Hole in Ozone May Stay Longer Than Expected
The ozone hole over Antarctica may persist two decades longer than predicted, until 2065, because ozone-destroying chemicals are still being released by developed nations a decade after their production and importation was banned.
The Montreal Protocol, ratified in 1987, banned the creation of chemicals such as chlorofluorocarbons, or CFCs, used as coolant by developed nations. It followed the discovery that such chemicals ripped apart ozone molecules and severely thinned the layer of ozone that sits about 20 miles above the Earth’s surface and shields the planet from ultraviolet radiation that causes cancer and cataracts and can harm wildlife.
Developing countries have been allowed to continue using the chemicals for several decades to avoid the higher cost of replacement chemicals. Scientists had predicted that the phasing out of the chemicals by developed nations would allow the ozone hole over Antarctica to recover by 2040 or 2050.
But measurements taken in 2003 and released Tuesday showed that emissions of the chemicals from the United States and Canada made up about 15% of the world total even though the nations are no longer allowed to produce the compounds, said Dale Hurst, an atmospheric chemist from the National Oceanic and Atmospheric Administration who made the measurements.
He estimated that developed countries accounted for about half of the world’s total.
“These fractions are surprisingly high,” Hurst said at a briefing on the issue held in San Francisco at the American Geophysical Union’s meeting of 11,000 earth scientists. “We would have expected them to be exhausted by 2003.”
Hurst said he believed the compounds were not new ones, but left over from old fire extinguishers, refrigerators and air-conditioning systems that were created before the ban went into effect but are being legally recycled and slowly leaking chemicals into the atmosphere.
Hurst said in an interview that he doubted there was much illicit production of two key CFCs in the U.S. or Canada because his measurements showed no traces of a chemical used in their production.
The overall rates of two major ozone-destroying chemicals, chlorine and bromine, peaked in 2002 and were now in decline, he said.
But scientists greatly underestimated the amount of already-produced chemicals that remained and were still in use, Hurst said.
The ozone hole over the Antarctic is now not expected to recover until 2065, said John Austin, a National Oceanic and Atmospheric Administration scientist who runs computer models of how the ozone layer will respond in the future.
The ozone hole over Antarctica was detected 20 years ago. This year’s hole was one of the largest recorded: 9.4 million square miles, about the size of North America. In 1998, the hole was 10.1 million square miles, according to NASA, and was similarly large in 2000 and 2003. Before 1985, the ozone hole measured less than 4 million square miles.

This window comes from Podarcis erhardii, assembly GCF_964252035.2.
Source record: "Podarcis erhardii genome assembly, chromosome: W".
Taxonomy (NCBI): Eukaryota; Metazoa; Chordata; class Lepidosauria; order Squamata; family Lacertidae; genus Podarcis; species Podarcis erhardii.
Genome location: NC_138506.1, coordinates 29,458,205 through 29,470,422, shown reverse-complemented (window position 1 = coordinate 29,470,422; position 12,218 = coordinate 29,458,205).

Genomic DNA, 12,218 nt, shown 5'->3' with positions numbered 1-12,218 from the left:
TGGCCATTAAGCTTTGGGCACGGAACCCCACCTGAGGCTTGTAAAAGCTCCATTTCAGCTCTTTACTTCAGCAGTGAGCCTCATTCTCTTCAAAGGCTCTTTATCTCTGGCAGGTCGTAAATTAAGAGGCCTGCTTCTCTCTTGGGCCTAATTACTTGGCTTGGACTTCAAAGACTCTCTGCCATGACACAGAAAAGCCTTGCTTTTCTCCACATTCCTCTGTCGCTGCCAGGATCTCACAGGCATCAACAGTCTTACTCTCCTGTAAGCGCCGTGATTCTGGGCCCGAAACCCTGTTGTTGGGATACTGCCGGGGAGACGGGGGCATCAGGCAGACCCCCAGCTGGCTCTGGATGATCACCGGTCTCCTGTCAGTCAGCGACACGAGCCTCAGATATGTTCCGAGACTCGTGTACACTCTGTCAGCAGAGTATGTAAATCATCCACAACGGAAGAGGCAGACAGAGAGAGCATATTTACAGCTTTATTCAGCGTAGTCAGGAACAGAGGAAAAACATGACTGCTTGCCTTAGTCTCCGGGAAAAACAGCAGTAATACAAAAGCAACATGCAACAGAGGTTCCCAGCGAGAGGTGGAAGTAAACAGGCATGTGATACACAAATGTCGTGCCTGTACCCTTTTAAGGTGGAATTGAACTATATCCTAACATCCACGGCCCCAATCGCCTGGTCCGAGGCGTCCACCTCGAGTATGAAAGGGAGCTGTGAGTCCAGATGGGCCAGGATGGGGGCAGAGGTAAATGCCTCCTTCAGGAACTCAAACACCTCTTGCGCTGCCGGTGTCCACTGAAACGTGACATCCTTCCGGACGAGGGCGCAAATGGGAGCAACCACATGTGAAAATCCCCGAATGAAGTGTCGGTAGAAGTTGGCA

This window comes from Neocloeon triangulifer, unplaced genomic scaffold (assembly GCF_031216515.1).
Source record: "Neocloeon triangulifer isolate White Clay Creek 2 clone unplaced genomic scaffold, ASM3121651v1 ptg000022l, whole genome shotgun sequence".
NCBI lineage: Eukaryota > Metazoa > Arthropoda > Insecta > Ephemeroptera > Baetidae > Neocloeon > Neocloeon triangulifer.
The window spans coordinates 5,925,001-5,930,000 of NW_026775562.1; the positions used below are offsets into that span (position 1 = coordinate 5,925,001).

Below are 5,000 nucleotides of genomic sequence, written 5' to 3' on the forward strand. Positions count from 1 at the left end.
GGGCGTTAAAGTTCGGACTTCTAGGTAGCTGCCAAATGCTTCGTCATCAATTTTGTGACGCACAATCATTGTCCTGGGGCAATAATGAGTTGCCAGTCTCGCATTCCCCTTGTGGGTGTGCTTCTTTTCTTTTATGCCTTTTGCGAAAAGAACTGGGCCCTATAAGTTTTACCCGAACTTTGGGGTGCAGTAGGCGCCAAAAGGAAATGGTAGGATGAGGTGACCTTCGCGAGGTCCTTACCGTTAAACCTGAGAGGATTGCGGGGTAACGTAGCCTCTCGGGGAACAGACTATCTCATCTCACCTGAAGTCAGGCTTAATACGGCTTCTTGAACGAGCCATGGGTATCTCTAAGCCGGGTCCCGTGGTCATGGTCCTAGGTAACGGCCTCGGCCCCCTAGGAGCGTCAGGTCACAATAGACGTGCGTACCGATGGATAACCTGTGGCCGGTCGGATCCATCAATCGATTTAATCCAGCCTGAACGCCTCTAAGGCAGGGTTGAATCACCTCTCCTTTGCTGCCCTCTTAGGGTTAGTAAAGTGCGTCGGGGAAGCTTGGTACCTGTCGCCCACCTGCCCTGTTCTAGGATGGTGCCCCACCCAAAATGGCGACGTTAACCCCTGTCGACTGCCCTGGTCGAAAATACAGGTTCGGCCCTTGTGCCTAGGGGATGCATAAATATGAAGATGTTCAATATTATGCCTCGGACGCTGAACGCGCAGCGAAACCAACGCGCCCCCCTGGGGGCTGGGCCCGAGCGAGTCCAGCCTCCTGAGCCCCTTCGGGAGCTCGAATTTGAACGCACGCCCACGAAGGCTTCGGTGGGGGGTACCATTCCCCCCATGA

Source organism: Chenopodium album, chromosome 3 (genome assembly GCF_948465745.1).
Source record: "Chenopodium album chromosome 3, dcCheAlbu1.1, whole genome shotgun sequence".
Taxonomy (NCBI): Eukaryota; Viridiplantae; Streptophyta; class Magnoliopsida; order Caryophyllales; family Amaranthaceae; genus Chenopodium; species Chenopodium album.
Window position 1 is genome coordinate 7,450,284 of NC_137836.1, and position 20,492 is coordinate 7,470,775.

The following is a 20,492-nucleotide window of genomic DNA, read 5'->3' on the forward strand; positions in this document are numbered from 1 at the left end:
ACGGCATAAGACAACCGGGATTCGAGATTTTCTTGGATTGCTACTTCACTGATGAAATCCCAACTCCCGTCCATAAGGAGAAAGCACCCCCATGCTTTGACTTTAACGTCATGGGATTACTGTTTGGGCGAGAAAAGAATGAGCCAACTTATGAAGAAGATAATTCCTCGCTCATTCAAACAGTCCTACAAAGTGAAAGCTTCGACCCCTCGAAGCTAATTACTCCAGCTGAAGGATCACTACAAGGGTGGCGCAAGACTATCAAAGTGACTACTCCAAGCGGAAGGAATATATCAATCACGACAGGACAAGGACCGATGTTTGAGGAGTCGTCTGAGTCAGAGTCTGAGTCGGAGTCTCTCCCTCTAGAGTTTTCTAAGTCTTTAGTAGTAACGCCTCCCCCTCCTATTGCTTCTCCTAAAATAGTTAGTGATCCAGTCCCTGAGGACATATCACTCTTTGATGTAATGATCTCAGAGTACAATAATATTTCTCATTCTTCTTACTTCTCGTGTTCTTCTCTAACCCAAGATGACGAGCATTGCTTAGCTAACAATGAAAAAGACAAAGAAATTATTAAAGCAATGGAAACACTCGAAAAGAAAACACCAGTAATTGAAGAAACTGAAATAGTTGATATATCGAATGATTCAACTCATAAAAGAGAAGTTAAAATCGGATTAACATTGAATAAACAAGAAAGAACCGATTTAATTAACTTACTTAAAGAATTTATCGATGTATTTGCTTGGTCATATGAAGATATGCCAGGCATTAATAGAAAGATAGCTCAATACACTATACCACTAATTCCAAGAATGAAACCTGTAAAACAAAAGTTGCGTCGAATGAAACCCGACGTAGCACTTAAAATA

Hurst’s measurements taken by low-flying aircraft of ozone-destroying chemicals near the planet’s surface have been confirmed by satellite, said Michelle Santee, an atmospheric scientist at the Jet Propulsion Laboratory.
Total levels of chlorine in the stratosphere have declined in recent years, but they are still five times as high as natural levels, she said. In addition, the particular chorine molecule that destroys ozone -- chlorine oxide -- is still forming in high amounts during winter months over the Antarctic.
“As a result, the ozone has been eaten away,” Santee said.
Some of the chemicals involved persist for 100 years and can continually tear apart ozone through chemical reactions, she said.
The latest measurements will be used to create a scientific assessment of ozone depletion that will be given in 2007 to the signers of the Montreal Protocol and could be used to make changes in the treaty, said John Newman, a physicist and ozone expert at the NASA Goddard Space Flight Center in Greenbelt, Md.
“There will be a new look at these chemicals,” Newman said. But he added that because the compounds were already regulated, “I’m not sure there’s a lot we can do.”
CFCs are allowed to be recycled. Moving them from one place to another allows some of the chemicals to leak out. But the alternative to recycling would be to vent them to the atmosphere all at once, which would raise levels more suddenly, the scientists said.
Another compound, called methyl bromide, is used as a fumigant in agriculture and importation and is exempt from the Montreal Protocol because no sufficient replacement has been found, Hurst said. That compound is 45 to 60 times more effective at depleting ozone than CFCs are. But it persists for only eight months in the atmosphere, so it may not prove to be as much of a long-term problem for ozone, Hurst said.
The trends are the same for thinning ozone at the North Pole, but the problem there is not as severe because the area doesn’t consistently experience the extremely cold conditions needed for the ozone-depleting forms of chlorine to be created. Winds around the North Pole are also stronger and tend to blow ozone back into areas that have been thinned.
Austin’s models show that the ozone layer over the Arctic should recover between 2030 and 2040, but he said his estimates were more uncertain there than for the Antarctic because of weather patterns and long-term atmospheric patterns that could alter ozone levels in unpredictable ways.
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